Fanzines, Semiprozines, Best Related Work, Whatever
Over at File 770 Vincent Docherty, Hugo Award Administrator for AussieCon 4, discusses in some detail as to whether blogs and Website are eligible for consideration in the Best Fanzine and Best Semiprozine categories (if they meet the general criteria of either category). The short answer appears to be yes, although I really do suggest folks interested in the subject head over to File 770 and get Docherty’s detailed response.
This question has some interest to me because a) I’m a Hugo winner for the category of Best Fan Writer, for work I’ve written here, and perhaps because of that b) I’ve been asked by curious folks whether I think Whatever qualifies as a “fanzine.”
My short answer to b) is no, I don’t think it does. I think “fanzine” to a large extent implies a purpose-driven publication, be it online or otherwise; i.e., the point of the thing is to be, as the rules specify, a “generally available non-professional publication devoted to science fiction, fantasy, or related subjects.” Whatever isn’t that; it’s a generally available non-professional publication devoted to whatever the hell John Scalzi feels like writing about.
Now, I think I write enough science fiction-related material here to be eligible for the Fan Writer category, which is a good thing considering the Hugo that now resides in my daughter’s room. But Whatever as a whole isn’t enough about that to suggest to me it qualifies in the fanzine category. So I wouldn’t put it forward for consideration as a fanzine, and if it were nominated in the category — which to be clear I would consider a long shot anyway — I would decline the nomination. I do certainly feel a substantial number of blogs and sites would qualify as fanzines, because they are primarily focused on SF/F-related subjects. This just isn’t one of them. Also, of course, Whatever does not qualify as a semiprozine in any way.
(Update: I am informed by those who know, both privately and in the comments, that my definitions here for fanzine are more conceptually restrictive than how the category works in the real world, and that various fanzines have been nominated and have won without a huge percentage of content related to SF/F directly. In which case I’m happy to backtrack a bit, although I will say as a personal matter I’d still be uncomfortable with a fanzine nomination for Whatever in the category.)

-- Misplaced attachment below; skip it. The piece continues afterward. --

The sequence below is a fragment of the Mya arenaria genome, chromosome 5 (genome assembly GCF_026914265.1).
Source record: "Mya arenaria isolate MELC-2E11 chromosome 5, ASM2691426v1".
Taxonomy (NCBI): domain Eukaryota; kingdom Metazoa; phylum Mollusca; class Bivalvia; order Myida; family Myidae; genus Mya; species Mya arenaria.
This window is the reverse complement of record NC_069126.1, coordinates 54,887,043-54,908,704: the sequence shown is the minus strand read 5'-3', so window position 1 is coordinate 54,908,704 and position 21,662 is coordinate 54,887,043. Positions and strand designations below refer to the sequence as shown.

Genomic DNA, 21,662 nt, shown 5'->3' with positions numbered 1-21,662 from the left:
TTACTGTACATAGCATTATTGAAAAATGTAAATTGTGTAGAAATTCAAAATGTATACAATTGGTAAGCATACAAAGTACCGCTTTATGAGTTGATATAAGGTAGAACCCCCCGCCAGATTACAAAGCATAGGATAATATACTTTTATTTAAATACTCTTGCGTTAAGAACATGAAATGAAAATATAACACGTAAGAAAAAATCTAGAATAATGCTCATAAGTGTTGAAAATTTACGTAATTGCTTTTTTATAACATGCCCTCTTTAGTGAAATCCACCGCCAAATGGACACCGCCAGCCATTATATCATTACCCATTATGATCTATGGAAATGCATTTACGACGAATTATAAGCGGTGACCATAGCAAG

A related question is whether Whatever might qualify as a “Best Related Work,” the new Hugo category that arises from the ashes of the Best Related Book category, which I won this year, for a book featuring essays originally presented here on Whatever. My thought on that: I kind of hope it’s not. It seems to me that this category should be for discrete rather than continual works — i.e., projects of a specific and finite scope, as opposed to ongoing and meandering projects.
As an example of what I mean, if on Whatever I decided to do a series of entries composed of subtantial critical commentary on the Best Novel Nebula winners — one a week for the 45 (or so) weeks it took — when it was done, I would guess that the “Traveling the Nebulas” series might be eligible for a Best Related Work nomination, presuming anyone nominated it: it’s on a specific topic; it has a finite length. So a project on Whatever (or any other online site) could be eligible in the category, while Whatever itself isn’t.
Mind you, this is only my thought on the Best Related Work category; I could be wrong about the details of how it’s supposed to work. That said, to my mind it would be a shame if the Best Related Work category devolved into an ersatz “Best Web Site” category. The Fanzine and Semiprozine categories are ones in which Web sites can find recognition; Fan Writer is a category where the blog writers themselves can get that same recognition. I think Best Related Work should be about specific and limited-scope projects.